Students Career - Benefit From B-Schools
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Students Career - Benefit From B-Schools

Published by: MKT Mukesh (37)
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Even a decade ago, it was mighty challenging to defend the proposition that Asia is increasingly becoming a preferred destination for management education. Today it is easier.

The primary reason for aspiring managers to home in on Asia as their education destination is that MBA Colleges in the continent are providing the same quality of education and multi- cultural environment as their western counterparts— and at a hugely competitive fee structure. It is also creating unprecedented job opportunities for new management graduates.

A multi-cultural environment has become the biggest positive for Asia’s top business schools. In 2004, over 18,500 international students from different nationalities took admission in 90 MBA programmes in China. Today, about a third of the students in China’s top 25- 30 MBA Courses are of foreign origin.

The story is not any different in Japan, Hong Kong, Taiwan, Malaysia and Singapore. Unsurprisingly, MBA applications in Asian schools have gone up, even as those in the West have declined.

The trend is not different in the case of placement opportunities. Employment at the time of graduation in top American business schools, including Harvard, Chicago (Booth), Stanford and Boston, vary from 68.4 per cent to 76.3 per cent; three months after graduation, placement percentages go up between 86 per cent and 92.4 per cent.

In contrast, about 80 per cent of students in the Hong Kong University of Science and Technology (HKUST) who completed their programme this June, have already found placements in top companies.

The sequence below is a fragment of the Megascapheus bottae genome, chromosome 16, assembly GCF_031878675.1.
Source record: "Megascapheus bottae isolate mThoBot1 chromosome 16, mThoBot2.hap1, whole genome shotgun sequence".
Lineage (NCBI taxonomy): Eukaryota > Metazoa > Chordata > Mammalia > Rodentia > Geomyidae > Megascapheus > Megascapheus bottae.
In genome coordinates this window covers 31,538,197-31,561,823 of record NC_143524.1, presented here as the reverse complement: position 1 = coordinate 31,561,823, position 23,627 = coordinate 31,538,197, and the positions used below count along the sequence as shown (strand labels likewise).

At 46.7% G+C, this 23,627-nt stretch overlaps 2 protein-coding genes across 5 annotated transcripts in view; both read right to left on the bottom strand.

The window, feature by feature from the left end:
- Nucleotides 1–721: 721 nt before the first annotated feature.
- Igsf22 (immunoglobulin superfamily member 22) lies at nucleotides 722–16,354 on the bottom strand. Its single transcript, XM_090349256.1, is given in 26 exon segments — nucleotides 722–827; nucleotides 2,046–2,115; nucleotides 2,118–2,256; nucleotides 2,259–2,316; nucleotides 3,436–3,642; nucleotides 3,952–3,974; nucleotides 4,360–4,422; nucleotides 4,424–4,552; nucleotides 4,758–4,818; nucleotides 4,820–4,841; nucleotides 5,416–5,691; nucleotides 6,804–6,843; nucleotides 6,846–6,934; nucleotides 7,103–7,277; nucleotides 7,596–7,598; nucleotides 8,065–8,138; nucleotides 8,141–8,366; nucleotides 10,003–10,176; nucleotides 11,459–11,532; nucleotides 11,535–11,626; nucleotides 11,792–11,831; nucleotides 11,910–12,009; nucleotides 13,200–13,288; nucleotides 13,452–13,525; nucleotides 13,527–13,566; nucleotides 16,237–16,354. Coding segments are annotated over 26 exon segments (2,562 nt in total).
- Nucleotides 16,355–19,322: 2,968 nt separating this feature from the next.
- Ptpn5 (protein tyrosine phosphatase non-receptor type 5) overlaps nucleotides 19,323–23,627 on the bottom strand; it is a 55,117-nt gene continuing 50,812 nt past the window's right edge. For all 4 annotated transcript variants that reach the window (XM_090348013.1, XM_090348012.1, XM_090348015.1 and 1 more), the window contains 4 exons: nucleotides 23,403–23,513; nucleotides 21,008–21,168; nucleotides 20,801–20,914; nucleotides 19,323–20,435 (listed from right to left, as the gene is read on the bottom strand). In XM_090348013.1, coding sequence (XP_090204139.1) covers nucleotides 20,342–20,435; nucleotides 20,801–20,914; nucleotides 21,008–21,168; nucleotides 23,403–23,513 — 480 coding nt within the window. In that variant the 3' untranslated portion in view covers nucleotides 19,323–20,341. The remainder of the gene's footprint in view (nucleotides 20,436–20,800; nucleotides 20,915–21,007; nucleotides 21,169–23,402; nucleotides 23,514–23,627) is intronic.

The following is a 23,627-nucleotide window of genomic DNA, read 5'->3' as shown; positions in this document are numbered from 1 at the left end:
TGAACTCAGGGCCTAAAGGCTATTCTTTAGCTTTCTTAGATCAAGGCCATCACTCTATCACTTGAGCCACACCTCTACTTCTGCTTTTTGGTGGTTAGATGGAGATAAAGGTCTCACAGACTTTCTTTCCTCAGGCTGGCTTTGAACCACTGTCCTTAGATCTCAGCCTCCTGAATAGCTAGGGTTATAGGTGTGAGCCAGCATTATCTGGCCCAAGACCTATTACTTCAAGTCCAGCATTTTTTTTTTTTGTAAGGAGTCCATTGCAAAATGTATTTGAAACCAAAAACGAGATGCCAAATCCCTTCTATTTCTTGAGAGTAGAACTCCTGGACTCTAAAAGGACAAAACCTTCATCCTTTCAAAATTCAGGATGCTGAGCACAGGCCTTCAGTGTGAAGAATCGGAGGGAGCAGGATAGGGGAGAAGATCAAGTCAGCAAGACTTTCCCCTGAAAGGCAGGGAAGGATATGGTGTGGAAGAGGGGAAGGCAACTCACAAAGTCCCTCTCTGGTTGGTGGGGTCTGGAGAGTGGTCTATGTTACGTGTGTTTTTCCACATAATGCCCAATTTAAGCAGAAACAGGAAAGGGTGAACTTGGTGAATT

And a McKinsey & Co. report estimated that China would have consumed 75,000 senior executive positions in 2010. The surge in economic activities has pushed up the demand for qualified managers. Singapore is one destination favoured by future managers.

Mercer’s Quality of Living Survey has ranked it as Asia’s best city. It also has Asia’s best infrastructure and tops in ease of doing business. This positive perception encourages more MNCs to open offices in Singapore, thereby creating more job opportunities for new management graduates.

Asian economies are doing better and so are their educational institutions. Not very long ago, the inclusion of Mao Zedong’s economic philosophy was obligatory in the curriculum of Chinese universities, but they could not expose their students to western thinkers such as Adam Smith, Max Weber and Milton Friedman. Today, that is hardly the case.

The number of Asian B-Schools has also gone up with time. Among the top 200 world universities, 25 are from Asia. China has five business schools in the elite of 40 of the QS Global Top Business Schools 2009. And the most heartening fact is that what Asian universities have achieved in a decade, it took the west 50 years.

MKT Mukesh - About the Author:

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